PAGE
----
Solo Instrumenta

Laura Ruiz Ferreres
Works for solo clarinet

Catalog number 21049

As differing as the works on this CD at first appear, which, after all span a period from 1940 to 1987, almost 50 years, there are certain “threads” which can be spun between some of them, which endow them with loose connections: Berio and Stockhausen’s idea of polyphonic listening, Denisov and Donatoni’s extremely contrasting movements within the framework of a two movement work, Messiaen and Donatoni’s renunciation of a classical dramaturgy and perception of time, and Penderecki’s doing just the opposite, demonstrative virtuosity by Berio, Donatoni and Bucchi, lyrical quality by Penderecki and Denisov.
“After only a few minutes of Luciano Berio’s Sequenza IX, the first work in a recital of solo works from the second half of the 20th century, it is obvious that the Spanish clarinet player Laura Ruiz Ferreres is an exceptional, or even better, a phenomenal musician. Her creative power, the extreme sensuousness of her playing and the variety of her tone are fascinating. Her excellent technique allows her to play the most technically difficult passages with apparent ease. One does not often hear runs played with such sparkle and clarity. She is also a master of avant-garde sound effects and has, for example, a perfect double-tongue staccato, all of which makes her the ideal performer of this cross-section of contemporary solo repertoire for the clarinet.”
Heribert Haase in „das orchester“



Hermann Hudde, guitar

 Catalog number 21017

Joaquin Turina: Garrotin y soleares; Rafaga
Rubén Riera: Melancolía, Monotonía, Nostalgia
Federico Mompou: Suite Compostelana
Reneé Eespere: Trivium for guitar, flute and violin

Burkhard Schmidt, violin
Gary Wolf, flute

”Dear Mr. Hudde,

you gave me an enormous surprise. You and your chamber music partners have wonderfully recorded my piece of music Trivium.

Rene Eespere”

”It’s nice to see the three pieces by Rubén’s late father, which I published with Universal Edition 19 (!) years ago. He is rarely remembered now, but as he was a modest man I don’t suppose he feels badly about it!. Minimalism is not my favourite musical idiom, but on hearing Trivium my worst fears proved groundless!. Trivium is a delightful piece with a contemplative stillness that is very north European - not least that of Finland. Sincerely,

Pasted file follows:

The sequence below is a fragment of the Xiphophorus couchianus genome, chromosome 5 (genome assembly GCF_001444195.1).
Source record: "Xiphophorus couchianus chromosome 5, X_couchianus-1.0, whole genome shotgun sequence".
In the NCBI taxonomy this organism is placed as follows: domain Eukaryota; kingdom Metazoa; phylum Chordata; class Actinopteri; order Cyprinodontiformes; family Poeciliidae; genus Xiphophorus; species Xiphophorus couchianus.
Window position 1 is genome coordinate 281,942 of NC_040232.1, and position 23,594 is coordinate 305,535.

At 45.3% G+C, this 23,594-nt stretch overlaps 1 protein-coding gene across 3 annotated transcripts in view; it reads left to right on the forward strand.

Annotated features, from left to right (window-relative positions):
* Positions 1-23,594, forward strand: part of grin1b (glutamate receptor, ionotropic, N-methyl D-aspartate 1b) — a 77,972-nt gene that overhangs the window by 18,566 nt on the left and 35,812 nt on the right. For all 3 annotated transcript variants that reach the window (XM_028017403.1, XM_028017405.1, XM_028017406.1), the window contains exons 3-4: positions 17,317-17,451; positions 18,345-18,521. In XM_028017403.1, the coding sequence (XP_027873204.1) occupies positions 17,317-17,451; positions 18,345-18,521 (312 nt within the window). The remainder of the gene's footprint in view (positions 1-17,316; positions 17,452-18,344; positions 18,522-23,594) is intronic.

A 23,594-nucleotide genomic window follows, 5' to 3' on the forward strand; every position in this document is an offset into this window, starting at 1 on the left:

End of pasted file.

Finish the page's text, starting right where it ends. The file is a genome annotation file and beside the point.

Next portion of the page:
John Duarte”


New music from Japan and China
for Recorder and Percussion

Gudula Rosa, recorders
Haruka Fujii, percussion

Catalog number 21039

While many western composers have been fascinated and inspired by Asian music, their counterparts in Asia have adapted their musical language to the western modern and have tried to interfuse this with Asian sensations. “Asia” is present in contemporary music in many ways. The recordings on this CD combine works by renowned composers who have each, in their own way, determined the face of contemporary Asian music. The first work is by John Cage who founded and left a lasting impression on the western way of viewing Asian thinking and Asian aesthetics.

A co-production with Radio Bremen


Roman Viazovskiy, guitar

Catalog number 21001

Works by: Konstantin Vassiliev , Leo Brouwer, Antonio José, Egberto Gismonti

“… Certainly Fatum is one of the best recordings I have reviewed over recent years, the playing is immaculate, the programme has no low points: what more could one ask for? The undoubted highlights for the reviewer are the two works by Konstantin Vassiliev. … This is wonderful writing for the instrument – some of the best of our times. Highly recommended.”

Steve Marsh in Classical Guitar Magazine


Works for piano solo by female composers
Judith Pfeiffer, piano

Catalog number 21004

Marianne Martinéz: Sonata in E major
Josepha von Auernhammer: Six variations on a hungarian theme
Fanny Hensel: Notturno g minor
Clara Schumann: Ballade from Soirées musicales op. 6 & Variations on a theme of Robert Schumann, op. 20
Cécile Chaminade: L’Ondine, op. 101
Germaine Tailleferre: Partita
Lili Boulanger: D’un vieux jardin; D’un jardin clair, Cortège
Elena Firsova: Elegie, op. 21
Dorothee Eberhardt: Time changes I-III

“She (Judith Pfeifer) takes the pieces as seriously as they deserve to be taken, attunes herself exactly to the style required and enchants with her naturalness, whereby she lacks nothing in technical competence. She thus makes the rather supercilious world of men aware of composing women and also those who play the piano.”

Sebastian Loskant in Nordwestdeutsche Zeitung

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